A round-up of the year

Update 118. 30 November 2006

2006 has been a year of elections throughout Latin America and none was followed more closely than that in Peru with the final two candidates – Alan García and Ollanta Humala going head to head in the polls and a very slim margin in the final round of voting. In July this year Alan Garcia was elected President of Peru, and not for the first time. He takes the helm of the Peruvian government for the second time, with a controversial track record, both in terms of his management of the economy and the human rights agenda; some say he could have a tough time keeping the Peruvian population on side.

In contrast to his heterodox first term in office, he is following a more orthodox policy this time, aligning his government closely with Washington both in terms of foreign and economic policy.

The administration has made some controversial moves, attempting to broaden the death penalty to include child abusers and threatening to pull out of the Inter American court on human rights to do it.

There have been strong criticisms made of NGOs since the new government took office, and now with congress approving the modification to the law which created the APCI (Peruvian Association for International Cooperation) to give government control over the activities and the sources of funding of NGOs in Peru, there is great fear that this government will not uphold the rights of civil society in Peru to bring about democratic change.

Fujimori fled to Chile just over one year ago and remains there under house arrest and facing trial with the possibility of his extradition to Peru. Amazingly he seems to maintain his popularity amongst the electorate in Peru, his supporters in congress carrying a lot of weight and his daughter Keiko receiving the highest number of votes as congressperson. His brother Santiago also remains in Congress.

Mining has been an issue on everyone’s lips this year as social conflict in areas where mining projects are located is on the increase. The concerns of many groups within Peru are that mining concessions are granted by central government to foreign and Peruvian companies without consultation with local communities who live or have the rights to that land. Regional governments and local authorities are concerned that without the opportunity to decide how and when they use their natural resources, they are unlikely to benefit from the potential wealth that can be generated and the subsequent development this can bring about.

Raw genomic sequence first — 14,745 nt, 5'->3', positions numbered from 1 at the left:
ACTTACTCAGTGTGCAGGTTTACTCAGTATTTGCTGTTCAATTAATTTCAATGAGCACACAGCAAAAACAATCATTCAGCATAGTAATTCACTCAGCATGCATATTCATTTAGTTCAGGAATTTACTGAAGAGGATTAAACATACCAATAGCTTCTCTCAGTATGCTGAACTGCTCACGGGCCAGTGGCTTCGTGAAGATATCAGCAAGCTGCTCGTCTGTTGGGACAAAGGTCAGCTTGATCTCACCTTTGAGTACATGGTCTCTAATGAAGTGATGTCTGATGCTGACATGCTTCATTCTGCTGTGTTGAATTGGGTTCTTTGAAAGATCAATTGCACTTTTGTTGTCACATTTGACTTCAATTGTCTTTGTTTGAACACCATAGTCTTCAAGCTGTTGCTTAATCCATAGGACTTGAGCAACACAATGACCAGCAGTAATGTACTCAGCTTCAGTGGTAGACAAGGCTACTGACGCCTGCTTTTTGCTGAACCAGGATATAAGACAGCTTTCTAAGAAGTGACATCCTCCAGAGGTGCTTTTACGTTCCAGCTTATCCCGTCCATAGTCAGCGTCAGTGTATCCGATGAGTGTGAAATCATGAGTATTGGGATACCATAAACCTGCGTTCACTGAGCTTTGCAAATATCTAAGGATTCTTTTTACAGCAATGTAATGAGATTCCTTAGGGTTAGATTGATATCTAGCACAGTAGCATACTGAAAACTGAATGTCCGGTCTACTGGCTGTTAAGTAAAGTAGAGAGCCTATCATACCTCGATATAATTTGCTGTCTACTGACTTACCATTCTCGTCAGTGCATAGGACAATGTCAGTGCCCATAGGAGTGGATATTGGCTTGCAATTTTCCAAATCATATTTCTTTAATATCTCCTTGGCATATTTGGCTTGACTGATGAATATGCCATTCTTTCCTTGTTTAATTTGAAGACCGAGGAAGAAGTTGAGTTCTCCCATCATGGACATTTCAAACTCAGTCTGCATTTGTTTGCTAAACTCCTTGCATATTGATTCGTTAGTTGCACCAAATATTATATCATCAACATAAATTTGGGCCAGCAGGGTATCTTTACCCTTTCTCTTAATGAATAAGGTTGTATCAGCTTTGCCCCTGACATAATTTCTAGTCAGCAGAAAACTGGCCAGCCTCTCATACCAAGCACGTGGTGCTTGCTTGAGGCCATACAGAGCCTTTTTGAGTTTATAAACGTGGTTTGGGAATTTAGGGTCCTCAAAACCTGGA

In the Regional elections last month (November) the victors were, overwhelmingly, local figures running on local tickets for local sounding parties. Of 195 provinces, local groupings prevailed in 112, whilst APRA won only 16 and the Humala’s Nationalist party (PNP) ten. Voters appear not only disenchanted with national political parties, but keen to support a strictly regional agenda.

 

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  • PSG Aims

    The Peru Support Group exists to promote social inclusion, sustainable development and the observance of human rights in Peru. To that end the PSG highlights shortcomings in observance of established norms, whether international or local in nature, in its research, advocacy and publications. In so doing, it underscores the relationships that exist within the political system, how institutions work, and the effectiveness of policies that aim to reduce poverty and inequality within the context of sustainable development.

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    Over the past century Peru has suffered a series of autocratic governments and a civil war in which nearly 70,000 people died. Many of the country's ongoing political and social problems are a legacy of its somewhat turbulent past. 

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    Human rights violations were widespread during the twenty years after the initiation of armed conflict in 1980. Efforts to convict perpetrators since the war's end have made only limited progress. Today, concerns remain over the treatment of those engaged in social protest, particularly against strategically important investment projects.

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